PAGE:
TGBC: What did you edit out of this book?
BT: I’d originally written a whole segment of the book that took place on board Nicholas II’s yacht, the Shtandart, and at Livadia Palace, the Romanovs’ summer residence in Crimea. It would have been lovely to include them — describing the gardens alone was such fun — but at the end of the day you have to make decisions on what’s best for the plot.
TGBC: What is the most challenging element about writing historical fiction?
BT: I enjoy writing about real historical figures, so for me the challenge lies in striking the balance between fact and fiction. Occasionally I get a note from a reader telling me that it wasn’t raining on such and such a day, but the fact of the matter is, if I was concerned with telling you each and every fact and figure related to a historical person, I wouldn’t be writing fiction. My job is to do the research and make judicious choices to get at the heart of a historical figure and reflect what isn’t in the history books. I do my utmost to approach historical people with respect and understanding, in the hopes that if they were to read my work one day, they would see themselves reflected in the words.
TGBC: What makes a book great, in your opinion? What elements does a great story possess?
BT: A great story can’t rely on character or plot alone: it needs to have both a compelling personal or character arc as well as a cracking good plot.
TGBC: How did you get into writing and what inspired you to write your first book, The Woman Before Wallis?
I’ve always been a writer, pretty much from the time I started reading – I can’t tell you how many stapled-together stories of mine my parents have stored away in their basement! – so when I started writing a novel I don’t think it came as a surprise to anyone. That said, I’d always assumed it was something I’d get to later in life, after having a corporate career; however, one night after working my desk job I watched a movie about Edward VIII and Wallis Simpson, and encountered the character of Thelma Furness. The next day, she walked into my head and refused to leave until I’d written a book about her.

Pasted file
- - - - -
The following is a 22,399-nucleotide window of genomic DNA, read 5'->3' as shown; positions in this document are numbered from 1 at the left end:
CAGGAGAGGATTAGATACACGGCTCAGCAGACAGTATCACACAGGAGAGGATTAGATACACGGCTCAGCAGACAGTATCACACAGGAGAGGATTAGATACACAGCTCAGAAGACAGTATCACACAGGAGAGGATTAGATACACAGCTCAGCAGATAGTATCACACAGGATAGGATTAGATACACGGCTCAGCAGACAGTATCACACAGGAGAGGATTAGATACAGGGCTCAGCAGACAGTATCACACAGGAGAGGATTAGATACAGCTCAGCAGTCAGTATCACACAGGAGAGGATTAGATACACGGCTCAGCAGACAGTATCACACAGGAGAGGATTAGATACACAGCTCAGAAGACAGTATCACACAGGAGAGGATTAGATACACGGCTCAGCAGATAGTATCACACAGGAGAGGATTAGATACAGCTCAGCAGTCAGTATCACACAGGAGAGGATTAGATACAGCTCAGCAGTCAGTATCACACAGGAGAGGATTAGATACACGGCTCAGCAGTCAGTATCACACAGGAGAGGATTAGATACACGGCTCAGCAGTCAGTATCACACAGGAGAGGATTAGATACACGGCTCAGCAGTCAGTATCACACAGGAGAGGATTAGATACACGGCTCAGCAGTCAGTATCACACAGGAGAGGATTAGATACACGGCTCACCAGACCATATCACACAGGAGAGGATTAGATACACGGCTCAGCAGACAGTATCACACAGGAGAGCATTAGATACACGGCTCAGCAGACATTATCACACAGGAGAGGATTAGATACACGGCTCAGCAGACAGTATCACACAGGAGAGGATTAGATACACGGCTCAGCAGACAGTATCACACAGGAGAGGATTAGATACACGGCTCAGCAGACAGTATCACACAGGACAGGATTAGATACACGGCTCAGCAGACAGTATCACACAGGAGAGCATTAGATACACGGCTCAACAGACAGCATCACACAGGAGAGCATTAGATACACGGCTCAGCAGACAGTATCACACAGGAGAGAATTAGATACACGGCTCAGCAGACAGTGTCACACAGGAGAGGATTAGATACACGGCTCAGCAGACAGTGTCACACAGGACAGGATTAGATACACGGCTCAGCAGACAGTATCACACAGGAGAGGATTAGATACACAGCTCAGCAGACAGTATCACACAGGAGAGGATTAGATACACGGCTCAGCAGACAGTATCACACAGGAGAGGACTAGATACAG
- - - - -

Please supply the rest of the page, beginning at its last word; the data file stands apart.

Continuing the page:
TGBC: When you start writing a new book, what is your goal? What do you aim to invoke in your readers?
BT: My favourite books are those that are so consuming they transport you utterly to another time and place: when you can nearly smell a character’s perfume over your shoulder, or you simply can’t stop turning the pages. If you’ve got a “book hangover” after reading my novel – when you look up in surprise at how much time has passed, or you want to learn more about the setting and the characters after you’ve finished the last chapter – then I feel I’ve done my job well.
TGBC: If you had to write your next novel in a genre other than historical fiction, what genre would it be and why?
BT: I have such respect for writers of science fiction and fantasy. Writing historical fiction, I can assume that my readers have at least some basis of knowledge about the time and place in question; likewise, authors who write contemporary novels can assume that their readers know something about the social cues that govern their characters’ decision-making. Writers of science fiction and fantasy don’t always have those foundations to build upon; in many cases, they’re working with an entirely blank slate, not only writing the story but creating the world, the history, the social context and the rules of engagement that govern their characters’ actions. That’s a whole other level of intricacy.